The Elephant Keeper, a quick overview of a stunning book

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I rarely write a book review but The Elephant Keeper screams to be understood, and to be read. If you do read it, you may come away from it stuck in your head but not able to really understand what just happened. Doesn’t that have the makings of a good read? One that makes you think a little? I cannot give away the ending so I’ll do my best here…

The setting is the latter half of the 1700s in England. Imagine two elephants, of all things, coming over on a ship from the East Indies. Most people had only heard about them and could scarcely believe their eyes. A wealthy merchant buys the sickly elephants but as the elephants move from master to master, it’s clear the real owner of these animals is the elephant “groom” Tom Page. He becomes what we would term today an “elephant whisperer.” His bond not only teaches us how intelligent and communicative elephants can be, but as the story unfolds, the latter part of the book sort of spirals into chaos.

No one truly knows how to medically treat human ailments, such as gout (a nobleman spreads dead viper skin across the affected toe) but their ideas for treating animals are a bit backward too. A common practice was “bleeding” the animal, and thereby losing a pint of blood or so, the impurities would be bled out.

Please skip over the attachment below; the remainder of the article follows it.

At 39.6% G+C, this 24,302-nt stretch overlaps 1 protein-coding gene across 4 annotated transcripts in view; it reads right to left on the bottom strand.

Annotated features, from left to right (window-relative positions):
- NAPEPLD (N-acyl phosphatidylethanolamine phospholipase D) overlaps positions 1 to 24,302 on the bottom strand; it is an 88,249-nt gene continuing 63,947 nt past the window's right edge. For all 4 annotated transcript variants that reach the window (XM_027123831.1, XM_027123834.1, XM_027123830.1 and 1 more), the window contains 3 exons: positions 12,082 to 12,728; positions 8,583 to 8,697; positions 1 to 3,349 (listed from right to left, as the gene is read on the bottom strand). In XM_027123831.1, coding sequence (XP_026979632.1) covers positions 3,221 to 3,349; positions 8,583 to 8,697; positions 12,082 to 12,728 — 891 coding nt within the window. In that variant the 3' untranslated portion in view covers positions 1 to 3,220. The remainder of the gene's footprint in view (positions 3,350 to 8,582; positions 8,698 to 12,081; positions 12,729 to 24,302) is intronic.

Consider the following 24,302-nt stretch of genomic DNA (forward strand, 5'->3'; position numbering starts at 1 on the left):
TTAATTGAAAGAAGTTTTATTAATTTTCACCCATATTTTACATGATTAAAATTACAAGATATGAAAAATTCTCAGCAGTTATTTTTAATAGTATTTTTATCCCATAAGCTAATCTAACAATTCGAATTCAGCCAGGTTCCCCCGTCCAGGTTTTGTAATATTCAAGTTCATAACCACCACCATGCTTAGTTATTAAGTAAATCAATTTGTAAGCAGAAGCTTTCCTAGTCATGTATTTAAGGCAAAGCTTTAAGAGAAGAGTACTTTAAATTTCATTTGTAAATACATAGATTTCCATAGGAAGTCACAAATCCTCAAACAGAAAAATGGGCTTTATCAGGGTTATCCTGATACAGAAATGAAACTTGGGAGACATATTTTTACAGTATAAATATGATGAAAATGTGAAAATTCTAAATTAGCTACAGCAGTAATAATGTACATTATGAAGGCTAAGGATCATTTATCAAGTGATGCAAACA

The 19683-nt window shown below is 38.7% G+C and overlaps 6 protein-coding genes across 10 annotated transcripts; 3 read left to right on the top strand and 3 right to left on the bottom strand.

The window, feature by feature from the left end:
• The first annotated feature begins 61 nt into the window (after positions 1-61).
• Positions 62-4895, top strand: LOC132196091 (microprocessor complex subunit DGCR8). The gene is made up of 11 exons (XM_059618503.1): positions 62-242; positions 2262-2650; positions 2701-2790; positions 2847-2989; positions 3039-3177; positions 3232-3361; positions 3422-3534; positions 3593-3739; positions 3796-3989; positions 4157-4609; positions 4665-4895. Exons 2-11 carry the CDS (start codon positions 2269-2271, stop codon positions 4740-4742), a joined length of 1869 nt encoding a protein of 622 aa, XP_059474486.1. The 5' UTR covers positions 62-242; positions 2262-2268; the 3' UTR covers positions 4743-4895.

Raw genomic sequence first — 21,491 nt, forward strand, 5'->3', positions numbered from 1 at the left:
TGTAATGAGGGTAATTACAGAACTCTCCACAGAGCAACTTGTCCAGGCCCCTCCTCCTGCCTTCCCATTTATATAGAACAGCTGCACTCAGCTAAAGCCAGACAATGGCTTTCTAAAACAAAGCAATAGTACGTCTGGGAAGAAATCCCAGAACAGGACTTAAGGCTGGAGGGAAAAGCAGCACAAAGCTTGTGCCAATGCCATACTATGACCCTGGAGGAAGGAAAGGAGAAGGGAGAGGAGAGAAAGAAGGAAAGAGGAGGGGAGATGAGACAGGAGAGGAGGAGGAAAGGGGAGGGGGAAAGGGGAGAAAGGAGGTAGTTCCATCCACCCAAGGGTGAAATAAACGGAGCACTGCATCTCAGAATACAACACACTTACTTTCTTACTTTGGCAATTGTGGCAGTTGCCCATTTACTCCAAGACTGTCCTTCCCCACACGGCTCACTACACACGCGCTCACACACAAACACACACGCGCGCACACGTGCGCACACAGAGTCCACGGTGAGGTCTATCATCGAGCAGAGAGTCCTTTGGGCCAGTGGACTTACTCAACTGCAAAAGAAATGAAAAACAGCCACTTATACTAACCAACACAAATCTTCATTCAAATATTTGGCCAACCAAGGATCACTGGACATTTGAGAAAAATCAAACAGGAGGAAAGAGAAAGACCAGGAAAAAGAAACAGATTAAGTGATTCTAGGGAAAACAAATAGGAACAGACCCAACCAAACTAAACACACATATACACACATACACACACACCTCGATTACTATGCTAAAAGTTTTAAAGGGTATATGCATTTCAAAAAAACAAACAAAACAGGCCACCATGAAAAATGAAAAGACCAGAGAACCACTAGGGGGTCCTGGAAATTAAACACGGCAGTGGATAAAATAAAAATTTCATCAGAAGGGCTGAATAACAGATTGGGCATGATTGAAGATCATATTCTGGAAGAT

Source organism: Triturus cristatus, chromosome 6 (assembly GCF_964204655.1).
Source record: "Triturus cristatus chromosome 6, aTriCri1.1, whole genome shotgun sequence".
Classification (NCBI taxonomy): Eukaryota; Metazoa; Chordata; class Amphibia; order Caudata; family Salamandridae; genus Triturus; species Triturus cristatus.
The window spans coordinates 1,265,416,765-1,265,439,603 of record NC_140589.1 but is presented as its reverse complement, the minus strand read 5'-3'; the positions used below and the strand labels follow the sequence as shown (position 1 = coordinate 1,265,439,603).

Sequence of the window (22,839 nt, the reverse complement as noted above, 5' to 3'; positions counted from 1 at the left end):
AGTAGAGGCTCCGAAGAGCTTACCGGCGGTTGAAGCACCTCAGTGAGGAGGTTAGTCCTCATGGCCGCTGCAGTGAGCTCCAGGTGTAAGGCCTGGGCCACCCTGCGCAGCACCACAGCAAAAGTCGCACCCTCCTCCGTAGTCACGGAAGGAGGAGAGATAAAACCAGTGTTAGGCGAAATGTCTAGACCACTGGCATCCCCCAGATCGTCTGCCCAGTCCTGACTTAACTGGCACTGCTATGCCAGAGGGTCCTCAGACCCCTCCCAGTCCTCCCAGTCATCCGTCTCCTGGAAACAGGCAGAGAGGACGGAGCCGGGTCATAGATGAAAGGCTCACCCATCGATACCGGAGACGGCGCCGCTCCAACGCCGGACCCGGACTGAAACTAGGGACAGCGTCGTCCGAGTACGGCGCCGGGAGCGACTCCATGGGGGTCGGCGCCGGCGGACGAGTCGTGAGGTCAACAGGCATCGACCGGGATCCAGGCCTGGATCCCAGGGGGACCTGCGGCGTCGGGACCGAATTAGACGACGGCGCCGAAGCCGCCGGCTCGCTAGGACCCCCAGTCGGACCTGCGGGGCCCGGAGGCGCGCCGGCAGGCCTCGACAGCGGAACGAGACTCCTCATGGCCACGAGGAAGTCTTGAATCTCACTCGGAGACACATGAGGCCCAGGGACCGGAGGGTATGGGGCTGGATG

A lot of people may cringe at the way animals were treated then and indeed the “man’s role” in society…But it’s anything if not insightful and painstakingly honest. Tom is as human, with all the frailties that come with humanness, as Jenny the elephant is elephant. Yet somehow they cross over in a human/elephant bond that is a joy to read, especially in the first section of the book.

If you see Tom Hardy in this book it’s because the author, a BBC radio documentary producer Chris Nicholson happens to admire that author’s work, and it shows. A lot of research has clearly been done for this book and like the book or not, it’s hard to shake. He captures the essence of 1700s London with unflinching honesty and a whole lot of grit. I especially like when a rat falls through the ceiling onto Tom’s body, and crawls away… “Why good morning, madam!” he says.

The ending was unexpected and yet expected too. It didn’t sit well with me and yet it ended perhaps as it should have. Give it a read and let me know your impressions. Personally, I have a family friend who considers me a mother figure, and every year he gives me an elephant for Christmas. I’ve never asked him why, as I never collected them. (I do now…) But now they have new meaning. Elephants are much more than any of us can even imagine.

Look up this book on amazon! author Christopher Nicholson

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